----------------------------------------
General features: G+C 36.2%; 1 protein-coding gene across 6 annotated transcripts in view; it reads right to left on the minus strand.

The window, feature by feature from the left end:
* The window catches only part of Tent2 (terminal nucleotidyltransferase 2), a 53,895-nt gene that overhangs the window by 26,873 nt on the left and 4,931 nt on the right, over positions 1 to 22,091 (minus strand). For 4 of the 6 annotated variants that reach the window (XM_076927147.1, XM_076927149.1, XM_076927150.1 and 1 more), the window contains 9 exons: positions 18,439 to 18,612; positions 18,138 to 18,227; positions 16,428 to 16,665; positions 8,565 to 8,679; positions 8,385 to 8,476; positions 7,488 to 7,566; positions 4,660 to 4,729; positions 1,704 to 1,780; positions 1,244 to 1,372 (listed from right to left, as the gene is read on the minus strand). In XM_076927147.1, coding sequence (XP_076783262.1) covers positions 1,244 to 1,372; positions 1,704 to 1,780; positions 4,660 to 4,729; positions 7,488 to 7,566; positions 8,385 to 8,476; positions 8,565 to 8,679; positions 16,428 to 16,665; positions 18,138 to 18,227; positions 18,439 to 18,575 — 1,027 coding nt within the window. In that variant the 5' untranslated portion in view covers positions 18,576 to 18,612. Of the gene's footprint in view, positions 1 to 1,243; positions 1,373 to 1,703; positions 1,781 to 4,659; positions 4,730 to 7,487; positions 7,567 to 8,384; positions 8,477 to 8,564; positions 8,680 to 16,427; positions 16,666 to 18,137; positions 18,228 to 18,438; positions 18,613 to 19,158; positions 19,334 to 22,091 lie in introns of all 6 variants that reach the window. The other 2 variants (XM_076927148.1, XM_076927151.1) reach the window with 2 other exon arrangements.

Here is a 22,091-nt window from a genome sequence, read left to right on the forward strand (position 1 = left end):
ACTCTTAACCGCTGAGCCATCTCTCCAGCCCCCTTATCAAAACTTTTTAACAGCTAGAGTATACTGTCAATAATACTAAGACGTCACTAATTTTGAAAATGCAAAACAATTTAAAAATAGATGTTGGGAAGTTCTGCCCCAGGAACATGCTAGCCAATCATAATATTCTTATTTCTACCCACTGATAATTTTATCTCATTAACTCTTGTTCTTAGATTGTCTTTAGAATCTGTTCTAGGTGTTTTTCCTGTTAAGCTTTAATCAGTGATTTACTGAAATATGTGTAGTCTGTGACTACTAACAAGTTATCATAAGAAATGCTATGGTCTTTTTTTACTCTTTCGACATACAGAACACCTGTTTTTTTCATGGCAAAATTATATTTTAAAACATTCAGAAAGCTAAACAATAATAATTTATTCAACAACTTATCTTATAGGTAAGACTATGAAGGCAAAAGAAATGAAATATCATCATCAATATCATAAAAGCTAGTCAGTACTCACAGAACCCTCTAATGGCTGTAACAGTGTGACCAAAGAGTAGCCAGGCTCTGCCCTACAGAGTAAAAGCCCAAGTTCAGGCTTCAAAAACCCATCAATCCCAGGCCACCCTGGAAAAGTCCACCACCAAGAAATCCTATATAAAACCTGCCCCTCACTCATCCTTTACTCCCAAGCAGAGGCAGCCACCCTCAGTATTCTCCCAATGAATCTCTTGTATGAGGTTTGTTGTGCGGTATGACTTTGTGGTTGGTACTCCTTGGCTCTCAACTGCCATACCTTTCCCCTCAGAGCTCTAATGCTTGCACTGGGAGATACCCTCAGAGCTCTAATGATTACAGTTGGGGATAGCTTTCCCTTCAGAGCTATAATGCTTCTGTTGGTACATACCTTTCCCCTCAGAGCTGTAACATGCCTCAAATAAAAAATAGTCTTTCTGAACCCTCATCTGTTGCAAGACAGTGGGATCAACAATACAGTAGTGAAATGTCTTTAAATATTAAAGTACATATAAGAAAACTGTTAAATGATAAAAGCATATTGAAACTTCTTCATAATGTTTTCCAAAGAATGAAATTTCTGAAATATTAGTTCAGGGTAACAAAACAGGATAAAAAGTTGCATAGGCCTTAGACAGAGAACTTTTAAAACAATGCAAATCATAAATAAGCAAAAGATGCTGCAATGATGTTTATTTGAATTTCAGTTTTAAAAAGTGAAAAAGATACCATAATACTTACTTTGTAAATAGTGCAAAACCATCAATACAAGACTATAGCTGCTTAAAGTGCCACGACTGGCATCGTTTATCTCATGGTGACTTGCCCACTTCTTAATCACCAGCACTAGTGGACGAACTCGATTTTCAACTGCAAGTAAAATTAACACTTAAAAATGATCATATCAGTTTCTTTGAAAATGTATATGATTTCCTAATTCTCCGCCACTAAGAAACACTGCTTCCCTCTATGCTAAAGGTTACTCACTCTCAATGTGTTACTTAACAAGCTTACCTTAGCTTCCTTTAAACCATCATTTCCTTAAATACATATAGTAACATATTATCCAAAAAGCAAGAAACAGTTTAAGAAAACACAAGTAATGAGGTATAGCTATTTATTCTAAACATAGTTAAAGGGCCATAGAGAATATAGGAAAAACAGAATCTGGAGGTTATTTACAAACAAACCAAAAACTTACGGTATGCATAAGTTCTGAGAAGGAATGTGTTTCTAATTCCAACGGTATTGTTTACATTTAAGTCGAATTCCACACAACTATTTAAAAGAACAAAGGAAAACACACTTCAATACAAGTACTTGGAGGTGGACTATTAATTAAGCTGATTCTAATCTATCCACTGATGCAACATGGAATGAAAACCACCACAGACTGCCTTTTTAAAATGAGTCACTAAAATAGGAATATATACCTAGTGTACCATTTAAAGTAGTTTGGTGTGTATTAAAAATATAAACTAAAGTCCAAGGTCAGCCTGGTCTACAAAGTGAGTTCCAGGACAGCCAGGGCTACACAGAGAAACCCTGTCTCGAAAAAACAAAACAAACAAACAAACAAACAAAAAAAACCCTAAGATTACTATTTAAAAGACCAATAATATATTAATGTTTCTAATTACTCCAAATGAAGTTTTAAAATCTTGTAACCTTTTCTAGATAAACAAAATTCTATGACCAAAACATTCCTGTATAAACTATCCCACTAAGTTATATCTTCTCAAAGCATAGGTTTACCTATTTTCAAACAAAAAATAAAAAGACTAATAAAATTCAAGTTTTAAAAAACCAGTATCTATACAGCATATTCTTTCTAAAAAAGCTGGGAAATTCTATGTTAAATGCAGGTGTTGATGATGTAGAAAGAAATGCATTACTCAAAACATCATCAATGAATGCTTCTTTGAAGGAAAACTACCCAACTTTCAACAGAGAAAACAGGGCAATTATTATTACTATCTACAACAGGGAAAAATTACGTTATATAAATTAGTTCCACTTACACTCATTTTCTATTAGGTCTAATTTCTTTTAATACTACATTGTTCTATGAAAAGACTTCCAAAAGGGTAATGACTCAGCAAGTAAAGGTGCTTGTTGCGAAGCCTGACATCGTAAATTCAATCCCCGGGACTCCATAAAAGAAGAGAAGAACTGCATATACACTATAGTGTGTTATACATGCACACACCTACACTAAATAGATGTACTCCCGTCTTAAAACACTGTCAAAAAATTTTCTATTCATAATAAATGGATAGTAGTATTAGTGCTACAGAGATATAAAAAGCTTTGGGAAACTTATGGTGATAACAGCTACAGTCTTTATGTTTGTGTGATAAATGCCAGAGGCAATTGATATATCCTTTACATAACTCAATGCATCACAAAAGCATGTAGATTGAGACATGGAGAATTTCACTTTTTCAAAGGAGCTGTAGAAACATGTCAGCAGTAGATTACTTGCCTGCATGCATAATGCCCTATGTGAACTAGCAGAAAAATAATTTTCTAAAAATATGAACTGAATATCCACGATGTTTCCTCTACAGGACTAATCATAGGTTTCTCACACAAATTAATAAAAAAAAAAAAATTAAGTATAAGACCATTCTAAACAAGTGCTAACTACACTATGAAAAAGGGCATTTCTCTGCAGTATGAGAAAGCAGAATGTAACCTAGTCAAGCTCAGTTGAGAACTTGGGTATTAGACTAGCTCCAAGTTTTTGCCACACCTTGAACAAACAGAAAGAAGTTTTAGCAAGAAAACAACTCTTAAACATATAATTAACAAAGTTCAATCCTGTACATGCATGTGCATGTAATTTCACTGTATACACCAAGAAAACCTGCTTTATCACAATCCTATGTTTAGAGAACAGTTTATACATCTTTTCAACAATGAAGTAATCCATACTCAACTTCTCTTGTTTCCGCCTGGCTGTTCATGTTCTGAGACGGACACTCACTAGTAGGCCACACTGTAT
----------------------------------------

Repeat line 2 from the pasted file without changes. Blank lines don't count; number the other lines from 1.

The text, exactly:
The window, feature by feature from the left end: